Friday, April 25, 2014
Did you know that it's ANZAC Day today? ANZAC stands for Australian and New Zealand Army Corps. The Department of Veterans' Affairs of the Australian Government explains the Anzac day and tradition in detail. This being a food blog, it suffices to say that apparently these eggless crispy oatcakes were the cookies sent by the Australian and New Zealand women to the soldiers on the frontline during the WWI. And they're lovely - at least their modern equivalent!
The original recipe uses golden syrup, but honey works as well. I actually find the flavour very appealing, similar to the Estonian honey cake, and the chewy-crispy texture went down a treat with my family.
About 20 cookies
125 g butter
2 Tbsp or 45 g golden syrup or runny honey
1 tsp bicarbonate soda
2 Tbsp water
150 g or 250 ml or 1 cup all-purpose flour
100 g rolled oats
60 g shredded coconut
150 g caster sugar
Line a large baking sheet (or two smaller ones) with a parchment paper. Heat the oven to 175 C/350 F.
Place butter and honey/syrup into a medium-sized saucepan, heat and stir until melted and combined.
Mix soda with water and pour into the saucepan. The mixture will sizzle and foam - this is exactly what should happen. Stir until combined and remove the saucepan from the heat.
In a mixing bowl, combine flour, oats, coconut and sugar. Pour in the butter-syrup-soda mixture and stir until combined.
Using your hands, roll the cookie mixture into golfball-sized balls. Place these on the baking tray, leaving plenty of room between the cookies. Press the cookie dough into thinner disks for especially crisp cookies (that's the way I like them).
Bake in a preheated 175 C oven for about 10 minutes or until cooked (the cookies will harden as they cool down; if you didn't pat the cookie dough down, they may need few more minutes in the oven).
Store in an air-tight cookie jar.
Heidi @ 101 Cookbooks (Heidi adds some orange zest)
Lottie + Doof
Tori @ The Shiksa in the Kitchen (Tori toasts the coconut first)
Emily @ Chilli Marmalade
Jennifer @ Use Real Butter (nice step-by-step photos!)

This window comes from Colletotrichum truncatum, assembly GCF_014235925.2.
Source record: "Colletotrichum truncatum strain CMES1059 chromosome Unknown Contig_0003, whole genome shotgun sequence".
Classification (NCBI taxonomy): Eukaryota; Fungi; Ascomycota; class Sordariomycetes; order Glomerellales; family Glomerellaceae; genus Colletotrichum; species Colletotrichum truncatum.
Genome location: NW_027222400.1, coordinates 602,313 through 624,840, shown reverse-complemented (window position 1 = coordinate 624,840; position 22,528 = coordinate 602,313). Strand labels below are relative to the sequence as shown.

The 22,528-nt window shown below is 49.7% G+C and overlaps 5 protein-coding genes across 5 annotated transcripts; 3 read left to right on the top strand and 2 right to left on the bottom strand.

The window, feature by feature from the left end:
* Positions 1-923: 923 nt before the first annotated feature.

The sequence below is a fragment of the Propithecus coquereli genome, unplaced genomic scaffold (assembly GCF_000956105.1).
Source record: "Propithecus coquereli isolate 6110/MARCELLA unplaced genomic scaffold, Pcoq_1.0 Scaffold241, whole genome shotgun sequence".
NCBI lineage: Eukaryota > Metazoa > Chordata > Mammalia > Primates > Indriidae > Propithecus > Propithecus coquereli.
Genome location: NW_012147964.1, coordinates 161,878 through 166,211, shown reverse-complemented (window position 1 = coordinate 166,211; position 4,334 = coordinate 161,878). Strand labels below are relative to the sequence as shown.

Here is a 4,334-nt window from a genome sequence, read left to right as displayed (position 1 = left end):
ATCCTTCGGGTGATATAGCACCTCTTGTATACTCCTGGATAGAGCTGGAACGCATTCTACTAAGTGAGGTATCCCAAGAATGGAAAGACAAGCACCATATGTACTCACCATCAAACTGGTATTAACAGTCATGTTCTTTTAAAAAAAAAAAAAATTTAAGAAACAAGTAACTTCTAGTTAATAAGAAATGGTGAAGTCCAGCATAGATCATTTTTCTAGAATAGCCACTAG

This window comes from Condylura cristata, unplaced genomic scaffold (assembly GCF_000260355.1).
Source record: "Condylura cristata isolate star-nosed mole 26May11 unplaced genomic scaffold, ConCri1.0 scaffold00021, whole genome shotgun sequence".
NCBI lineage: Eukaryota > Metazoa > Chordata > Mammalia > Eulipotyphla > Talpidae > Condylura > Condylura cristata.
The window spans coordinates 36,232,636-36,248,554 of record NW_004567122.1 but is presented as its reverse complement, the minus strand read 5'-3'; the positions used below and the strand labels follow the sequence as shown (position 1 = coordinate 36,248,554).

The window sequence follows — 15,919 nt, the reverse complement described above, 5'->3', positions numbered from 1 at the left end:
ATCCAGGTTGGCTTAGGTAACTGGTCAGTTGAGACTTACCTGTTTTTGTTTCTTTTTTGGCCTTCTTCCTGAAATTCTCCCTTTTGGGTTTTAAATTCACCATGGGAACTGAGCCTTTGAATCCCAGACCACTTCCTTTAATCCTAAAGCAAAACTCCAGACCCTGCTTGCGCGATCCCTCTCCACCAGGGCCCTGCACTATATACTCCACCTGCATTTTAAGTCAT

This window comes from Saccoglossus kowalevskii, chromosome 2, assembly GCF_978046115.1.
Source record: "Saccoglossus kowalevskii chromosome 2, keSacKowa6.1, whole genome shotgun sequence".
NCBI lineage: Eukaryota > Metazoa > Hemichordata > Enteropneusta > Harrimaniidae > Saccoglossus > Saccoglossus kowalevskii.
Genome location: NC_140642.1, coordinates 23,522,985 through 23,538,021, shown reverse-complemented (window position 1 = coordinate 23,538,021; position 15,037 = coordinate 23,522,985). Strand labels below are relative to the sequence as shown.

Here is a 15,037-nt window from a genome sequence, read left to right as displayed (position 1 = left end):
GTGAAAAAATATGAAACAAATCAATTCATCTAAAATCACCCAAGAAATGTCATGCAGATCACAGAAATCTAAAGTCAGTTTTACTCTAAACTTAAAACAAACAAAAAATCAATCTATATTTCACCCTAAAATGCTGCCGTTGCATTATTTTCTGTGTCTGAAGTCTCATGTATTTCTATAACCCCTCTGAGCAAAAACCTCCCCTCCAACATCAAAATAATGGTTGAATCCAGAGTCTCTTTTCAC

Sneh @ Cook Republic
Laura @ Pies & Plots
Wednesday, April 23, 2014
Last Sunday we had a full house again. 28 people, including the kids, celebrating the Spring and enjoying the traditional Nami-Nami Easter brunch. It was a gorgeously sunny and pleasant day, and we ate al fresco.
First, the eggs. To be honest, we only dyed them after the party, but they're still part of the Easter brunch in a way. We used the Estonian way of dyeing eggs with onion skins (read all about it here) for the yellow-brown eggs, and frozen blueberries for the blue eggs. I think they turned out gorgeous, and the kids loved them!
Small rye cups were filled with salmon roe and sour cream (also known as creamy caviar dressing, recipe here).
Smoked fish salad, spiked with some horseradish (I used hot-smoked hake).
Ottolenghi's cucumber and poppyseed salad - always festive, yet simple to make. I omitted the sugar this time and didn't miss it at all!
Marinated fresh sprats from the Ristemäe talu stand at my local farmers' market, Viimsi Taluturg.
Pasta and sausage salad, very Estonian and always popular with older kids.
Puff pastry canapés with sun-dried tomato pesto and black olive filling.
Another view of the table.
Wild garlic is in season, so I made some crostini with ricotta and wild garlic spread, served with Estonian cured pork filet.
I did all the prep work on Sunday morning (the kids make sure we wake up rather early :)). However, I did slow-cook a huge Boston butt (2,5 kg) on the previous day, serving the pulled pork at the brunch. The recipe was adapted from this Finnish magazine.
Rosemary and Garlic Roasted Salmon a la In Sock Monkey Slippers. It was a huge salmon, so there was plenty for everybody.
Green fruit salad looked inviting and spring-like. I omitted the maple syrup, as the kiwis and grapes were sweet enough, and sprinkled some almond slices on top for some extra bite.
Over the years I've got better in delegating. Some friends brought imported strawberries, some oranges for the freshly squeezed orange juice, some brought wine. Some friends volunteered to bring food. And they brought some wonderful dishes.